A glib answer would be ‘as many as you can’, but I think that is a waste of time.

Most universities have specific cut-offs and based on your current scores you will probably be able to work out which courses you have a chance of being accepted into. If you are averaging 75+ for instance, I would not apply to UoM or Monash, as it is very unlikely you will be offered a place. Conversely, if you have a 95+ average, you can be selective about which universities you study at and only apply to top-tier universities or universities that house supervisors you really want to work with.

Realistically, I would look at applying to at least  5-6 universities in your home state if you have a good average (i.e. 80+) and more if your average is between 70-80.

10.   How do I find out application deadlines?

Websites and course administrators are your friends. Find out what these deadlines are as soon as possible, because there is nothing worse than scrambling to get an application together at the last minute whilst sitting third year exams!

11.   Do universities have application fees for Honours?

For domestic students, no.

12.   What documentation do I need to provide?

Check with each university individually, it differs. As a guide, you will be asked to complete a form, provide proof of identity documentation, a certified academic transcript and the names of 2 referees.

 13.   Referees…?

Yes, now is a good time to start attending tutorials! I asked two of my lecturers who I had developed good rapport with to be my referees. Approach your lecturers and tutors prior to listing them as a referee.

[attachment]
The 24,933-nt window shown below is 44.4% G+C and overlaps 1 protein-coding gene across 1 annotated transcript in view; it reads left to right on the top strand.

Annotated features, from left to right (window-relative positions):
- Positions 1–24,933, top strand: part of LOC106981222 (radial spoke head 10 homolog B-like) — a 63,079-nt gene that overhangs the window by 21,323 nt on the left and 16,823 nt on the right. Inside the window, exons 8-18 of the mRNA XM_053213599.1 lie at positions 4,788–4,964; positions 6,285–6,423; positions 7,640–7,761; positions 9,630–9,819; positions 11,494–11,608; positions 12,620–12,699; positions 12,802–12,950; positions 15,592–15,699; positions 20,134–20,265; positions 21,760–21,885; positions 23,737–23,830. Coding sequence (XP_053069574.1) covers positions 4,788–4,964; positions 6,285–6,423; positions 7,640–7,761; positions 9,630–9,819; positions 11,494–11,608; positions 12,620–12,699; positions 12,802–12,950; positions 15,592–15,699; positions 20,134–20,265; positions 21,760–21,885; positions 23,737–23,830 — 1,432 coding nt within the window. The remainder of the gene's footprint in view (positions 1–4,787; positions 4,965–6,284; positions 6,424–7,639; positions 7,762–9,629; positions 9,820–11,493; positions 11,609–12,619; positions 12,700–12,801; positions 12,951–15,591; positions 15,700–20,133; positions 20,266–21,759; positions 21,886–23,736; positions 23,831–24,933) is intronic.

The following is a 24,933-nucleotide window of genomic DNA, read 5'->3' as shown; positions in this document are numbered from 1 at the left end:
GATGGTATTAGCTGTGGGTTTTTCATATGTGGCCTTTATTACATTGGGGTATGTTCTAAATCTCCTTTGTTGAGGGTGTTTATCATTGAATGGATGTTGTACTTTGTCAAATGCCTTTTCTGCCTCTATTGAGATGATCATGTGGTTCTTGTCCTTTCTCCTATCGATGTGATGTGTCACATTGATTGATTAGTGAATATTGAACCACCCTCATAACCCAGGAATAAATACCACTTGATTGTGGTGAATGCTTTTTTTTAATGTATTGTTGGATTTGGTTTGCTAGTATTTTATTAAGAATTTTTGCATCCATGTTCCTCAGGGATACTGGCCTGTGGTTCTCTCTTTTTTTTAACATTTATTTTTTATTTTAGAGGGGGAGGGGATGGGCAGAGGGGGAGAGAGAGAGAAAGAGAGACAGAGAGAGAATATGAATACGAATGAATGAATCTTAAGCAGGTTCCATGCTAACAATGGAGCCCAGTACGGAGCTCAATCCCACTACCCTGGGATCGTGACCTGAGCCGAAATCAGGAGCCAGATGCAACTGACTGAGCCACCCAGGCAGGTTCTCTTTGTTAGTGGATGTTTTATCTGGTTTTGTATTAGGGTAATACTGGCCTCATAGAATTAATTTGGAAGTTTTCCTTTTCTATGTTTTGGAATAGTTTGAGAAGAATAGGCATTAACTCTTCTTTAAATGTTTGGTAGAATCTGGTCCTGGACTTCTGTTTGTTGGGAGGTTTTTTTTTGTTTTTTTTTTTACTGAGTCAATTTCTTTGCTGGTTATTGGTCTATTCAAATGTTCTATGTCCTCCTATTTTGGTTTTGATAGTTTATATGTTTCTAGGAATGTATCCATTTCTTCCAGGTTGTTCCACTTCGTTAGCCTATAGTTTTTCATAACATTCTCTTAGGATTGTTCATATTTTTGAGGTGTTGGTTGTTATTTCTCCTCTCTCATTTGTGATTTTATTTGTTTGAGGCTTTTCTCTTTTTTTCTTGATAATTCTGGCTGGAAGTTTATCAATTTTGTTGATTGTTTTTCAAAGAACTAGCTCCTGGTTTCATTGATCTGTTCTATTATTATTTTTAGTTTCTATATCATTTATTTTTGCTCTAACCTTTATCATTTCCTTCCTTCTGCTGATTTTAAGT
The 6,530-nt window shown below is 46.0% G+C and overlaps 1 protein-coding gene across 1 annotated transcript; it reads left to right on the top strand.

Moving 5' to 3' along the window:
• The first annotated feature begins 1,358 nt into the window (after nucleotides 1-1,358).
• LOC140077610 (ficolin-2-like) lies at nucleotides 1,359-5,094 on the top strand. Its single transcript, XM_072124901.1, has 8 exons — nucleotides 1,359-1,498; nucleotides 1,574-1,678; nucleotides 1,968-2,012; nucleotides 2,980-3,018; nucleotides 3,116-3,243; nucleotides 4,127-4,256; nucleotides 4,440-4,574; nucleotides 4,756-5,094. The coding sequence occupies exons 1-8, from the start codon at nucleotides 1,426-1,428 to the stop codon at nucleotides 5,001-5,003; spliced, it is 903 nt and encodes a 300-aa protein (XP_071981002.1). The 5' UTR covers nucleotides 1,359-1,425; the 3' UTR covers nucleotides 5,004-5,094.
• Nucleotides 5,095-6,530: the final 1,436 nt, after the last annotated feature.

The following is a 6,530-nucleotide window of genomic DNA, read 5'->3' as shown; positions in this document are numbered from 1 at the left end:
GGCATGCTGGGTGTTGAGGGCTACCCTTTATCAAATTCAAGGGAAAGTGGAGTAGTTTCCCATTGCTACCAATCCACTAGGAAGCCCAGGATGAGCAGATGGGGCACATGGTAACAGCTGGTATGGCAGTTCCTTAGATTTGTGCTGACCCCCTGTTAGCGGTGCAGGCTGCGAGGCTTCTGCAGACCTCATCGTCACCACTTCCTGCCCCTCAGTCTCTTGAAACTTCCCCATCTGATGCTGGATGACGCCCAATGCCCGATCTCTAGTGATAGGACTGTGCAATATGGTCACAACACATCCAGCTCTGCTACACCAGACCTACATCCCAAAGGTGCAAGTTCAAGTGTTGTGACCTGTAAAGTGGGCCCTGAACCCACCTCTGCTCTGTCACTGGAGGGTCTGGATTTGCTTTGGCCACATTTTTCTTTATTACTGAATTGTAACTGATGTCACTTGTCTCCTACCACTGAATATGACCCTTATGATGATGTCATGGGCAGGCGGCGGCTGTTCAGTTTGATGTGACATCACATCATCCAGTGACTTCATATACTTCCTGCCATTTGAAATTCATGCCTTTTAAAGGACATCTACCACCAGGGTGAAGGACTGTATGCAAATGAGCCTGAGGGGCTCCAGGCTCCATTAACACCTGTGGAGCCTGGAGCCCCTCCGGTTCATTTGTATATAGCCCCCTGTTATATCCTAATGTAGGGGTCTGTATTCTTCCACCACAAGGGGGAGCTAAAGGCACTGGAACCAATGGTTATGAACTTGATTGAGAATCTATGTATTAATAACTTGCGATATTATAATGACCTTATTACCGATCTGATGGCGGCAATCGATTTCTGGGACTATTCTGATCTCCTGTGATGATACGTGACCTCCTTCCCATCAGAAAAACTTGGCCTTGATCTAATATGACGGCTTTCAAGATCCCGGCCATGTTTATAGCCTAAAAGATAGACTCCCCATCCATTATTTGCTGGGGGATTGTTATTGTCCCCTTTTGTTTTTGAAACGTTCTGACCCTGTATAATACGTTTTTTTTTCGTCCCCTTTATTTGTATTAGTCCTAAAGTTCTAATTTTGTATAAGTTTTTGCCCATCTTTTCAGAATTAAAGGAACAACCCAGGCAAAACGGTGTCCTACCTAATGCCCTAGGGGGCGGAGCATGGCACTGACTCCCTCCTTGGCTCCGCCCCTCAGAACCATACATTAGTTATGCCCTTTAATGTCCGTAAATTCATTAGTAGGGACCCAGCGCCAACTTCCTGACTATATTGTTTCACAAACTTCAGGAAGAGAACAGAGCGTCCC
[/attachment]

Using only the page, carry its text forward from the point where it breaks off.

14. But, my friends said you have to get at least 90% to get into Honours!

As House says, “everybody lies”. One of the most difficult lessons I learned during my undergraduate degree was to take with a large pinch of salt, most hearsay. There is a large amount of hyperbole, paranoia and hysteria around Honours and postgraduate applications and subsequently, quite a fund of rumors and exaggeration. Unfortunately, this is fueled by students sharing misinformation with other students and feeding the panic. The best thing you can do for yourself is to go straight to the source (i.e. lecturers, administrators and coordinators), ignore the hyperbole, learn stress-management techniques and develop a sense of skepticism about statements from non-credible sources.

15. Can I defer an Honours offer?

Usually not, as Honours offers are dependent on the level achieved by your cohort not a standard cut-off i.e. they are norm referenced not criterion referenced.

16. Can I apply for Honours more than once?

Yes.

17. Can I study Honours part-time?

I am. Most universities will allow this, but it is best to check with the course administrators and coordinators.

If you have any other questions, email me or drop me a tweet @PsychWhisperer Good luck!

an unusually non-traumatic semester

This semester is treating me a lot more kindly than, well, the previous 10 semesters! It is a tad disconcerting, to have time to sleep in, read for pleasure, see my friends, linger over a coffee, etc etc. Usually, by this time of semester (week 5), I am a neck-deep in assignments. weekly readings and exam revision, trying to balance everything, failing miserably and adopting the “just take a nap” mantra as a way of coping.